Plympton career takes animated life of its own
Bill Plympton — longtime artist, cartoonist and filmmaker — embraces his reputation as “the king of indie animation.”
“I’m sort of like the David Lynch or Jim Jarmusch of animation,” says Plympton, who will be in Memphis on Monday and Tuesday for two public events.
What pleases Plympton as much as his reputation is that he actually makes a good living with his short and feature-length cartoons, which are as distinctive for their free-flowing surrealism, sex and violence and dark humor as for their traditional hand-drawn animation style, characterized by fine lines, penciled crosshatch shading and distorted, caricaturelike representations of the human figure in flux.
“I don’t take government grants, I don’t take Hollywood money, I don’t take corporate money, and everybody is amazed that I can do this,” said Plympton, 63, in a phone interview from his New York studio.
In conjunction with Indie Memphis and the Memphis College of Art, Plympton screens his latest feature, “Idiots and Angels,” at 7:30 p.m. Monday at Malco’s Studio on the Square.
At 7 p.m. Tuesday, he’ll host “A Master Class with Bill Plympton” at the College of Art in Overton Park. At the free public event, he’ll screen some short films and clips, demonstrate his drawing style, discuss his work and explain how he’s managed to remain independent in an era when corporate-financed animation is bigger than ever, thanks to Pixar, “South Park,” the Cartoon Network and many other venues. He’ll also give everyone who attends a free drawing, created on the spot, he says.
“He really embodies the spirit of what we’re trying to teach,” said Meredith Root, head of the animation department at the College of Art. “He manages to work with full control of his creative gifts. He remains fantastically independent... especially for animation, which is so rigorous.”
The Portland-born Plympton is a lifelong doodler who was known as a cartoonist and illustrator for Rolling Stone, the Village Voice and other publications before he began concentrating on filmmaking about 25 years ago, earning Oscar nominations in the Best Animated Short category in 1988 (“Your Face”) and 2005 (“Guard Dog”).
The new “Idiots and Angels” is Plympton’s fifth feature. But though it arrives on the crest of what the artist refers to as “the second golden-age explosion” of animation (the first was the classic Disney/Warner/Fleischer etc. era of 1930-1950), this movie about a curmudgeon who awakens to find wings growing out of his back is unlikely to be screened outside of film festivals and special events, thanks to its monochromatic palette, its lack of dialogue (the soundtrack features only music and sound effects) and its status as “a dark comedy about a man’s battle for his soul,” to quote the film’s Web site.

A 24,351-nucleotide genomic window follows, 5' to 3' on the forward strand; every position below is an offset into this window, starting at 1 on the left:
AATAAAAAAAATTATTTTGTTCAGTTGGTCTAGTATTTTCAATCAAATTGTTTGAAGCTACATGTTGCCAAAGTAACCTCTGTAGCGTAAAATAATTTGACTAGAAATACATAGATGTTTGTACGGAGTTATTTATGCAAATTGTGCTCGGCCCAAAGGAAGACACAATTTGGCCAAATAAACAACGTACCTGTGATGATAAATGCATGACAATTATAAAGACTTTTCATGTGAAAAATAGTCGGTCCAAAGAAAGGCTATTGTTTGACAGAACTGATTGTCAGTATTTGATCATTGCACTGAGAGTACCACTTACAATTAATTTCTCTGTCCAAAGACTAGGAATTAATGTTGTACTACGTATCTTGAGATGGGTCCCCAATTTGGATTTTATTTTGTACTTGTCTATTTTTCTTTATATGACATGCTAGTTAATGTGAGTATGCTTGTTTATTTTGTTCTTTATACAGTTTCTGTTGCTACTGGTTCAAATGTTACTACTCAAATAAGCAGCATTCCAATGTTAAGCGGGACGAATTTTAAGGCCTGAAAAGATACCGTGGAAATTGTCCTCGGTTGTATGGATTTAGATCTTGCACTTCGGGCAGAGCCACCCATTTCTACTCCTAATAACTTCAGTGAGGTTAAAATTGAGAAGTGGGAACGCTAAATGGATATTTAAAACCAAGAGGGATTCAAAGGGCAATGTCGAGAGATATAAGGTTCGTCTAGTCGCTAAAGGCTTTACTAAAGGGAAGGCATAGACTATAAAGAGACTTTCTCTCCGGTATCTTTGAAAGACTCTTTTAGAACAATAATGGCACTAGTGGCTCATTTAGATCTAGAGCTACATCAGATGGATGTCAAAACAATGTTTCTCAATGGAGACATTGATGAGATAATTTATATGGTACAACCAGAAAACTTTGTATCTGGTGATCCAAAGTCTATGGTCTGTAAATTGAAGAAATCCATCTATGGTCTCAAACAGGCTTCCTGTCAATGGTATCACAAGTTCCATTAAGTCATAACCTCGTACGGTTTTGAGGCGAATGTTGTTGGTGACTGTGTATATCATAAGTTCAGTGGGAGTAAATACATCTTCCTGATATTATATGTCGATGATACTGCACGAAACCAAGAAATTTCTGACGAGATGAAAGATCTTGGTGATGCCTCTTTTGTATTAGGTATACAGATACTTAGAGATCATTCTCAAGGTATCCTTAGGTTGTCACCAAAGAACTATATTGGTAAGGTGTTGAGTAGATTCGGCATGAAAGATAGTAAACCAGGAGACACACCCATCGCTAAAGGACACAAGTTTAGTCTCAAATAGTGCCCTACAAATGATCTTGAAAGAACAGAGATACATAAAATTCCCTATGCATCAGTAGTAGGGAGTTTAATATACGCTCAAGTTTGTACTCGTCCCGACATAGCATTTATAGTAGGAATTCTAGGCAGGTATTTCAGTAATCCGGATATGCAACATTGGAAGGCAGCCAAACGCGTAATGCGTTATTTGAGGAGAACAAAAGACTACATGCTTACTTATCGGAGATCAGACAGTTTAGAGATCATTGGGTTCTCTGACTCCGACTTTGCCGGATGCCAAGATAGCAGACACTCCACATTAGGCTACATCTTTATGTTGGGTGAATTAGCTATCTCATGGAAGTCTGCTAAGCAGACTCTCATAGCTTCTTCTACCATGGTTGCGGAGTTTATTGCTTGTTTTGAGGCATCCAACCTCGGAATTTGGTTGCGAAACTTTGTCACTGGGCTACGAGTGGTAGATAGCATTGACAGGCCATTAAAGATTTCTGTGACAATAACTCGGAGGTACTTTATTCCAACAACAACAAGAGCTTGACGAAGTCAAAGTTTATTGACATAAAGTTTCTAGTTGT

Although Plympton prefers to work by his own rules (he famously turned down what he says was a seven-figure deal to work on “Aladdin” for Disney because he wouldn’t own the rights to the characters he created, among other issues), he’s no animation snob. “I love the Pixar films, I love the Blue Sky films,” he said. “I love Disney. When I was a kid, that was my goal in life, to work for Disney.”
Although he now thinks working for a studio would be “a hassle,” he does take outside jobs that appeal to him. He created the “Heard ’Em Say” music video for Kanye West, and illustrated West’s “Through the Wire,” a “graphic memoir” and song-lyrics gift book to be released Nov. 10.
Plympton said he creates his films mostly by himself. A feature requires up to 30,000 drawings, he said, while a short needs “only” about 5,000. He no longer uses shortcuts, but draws the entire image for each shot, even if only a small part of the picture is going to move during the scene. “It’s more fun that way.”
He said he enjoys animation because “there are no limits to what can be shown. Whatever the brain thinks of, it’s possible to draw it. I like the idea that it’s totally created out of the imagination.”
Bill Plympton will screen “Idiots and Angels” Monday at Studio on the Square.
Bill Plympton, cartoonist and filmmaker, discusses his work at Memphis events next week.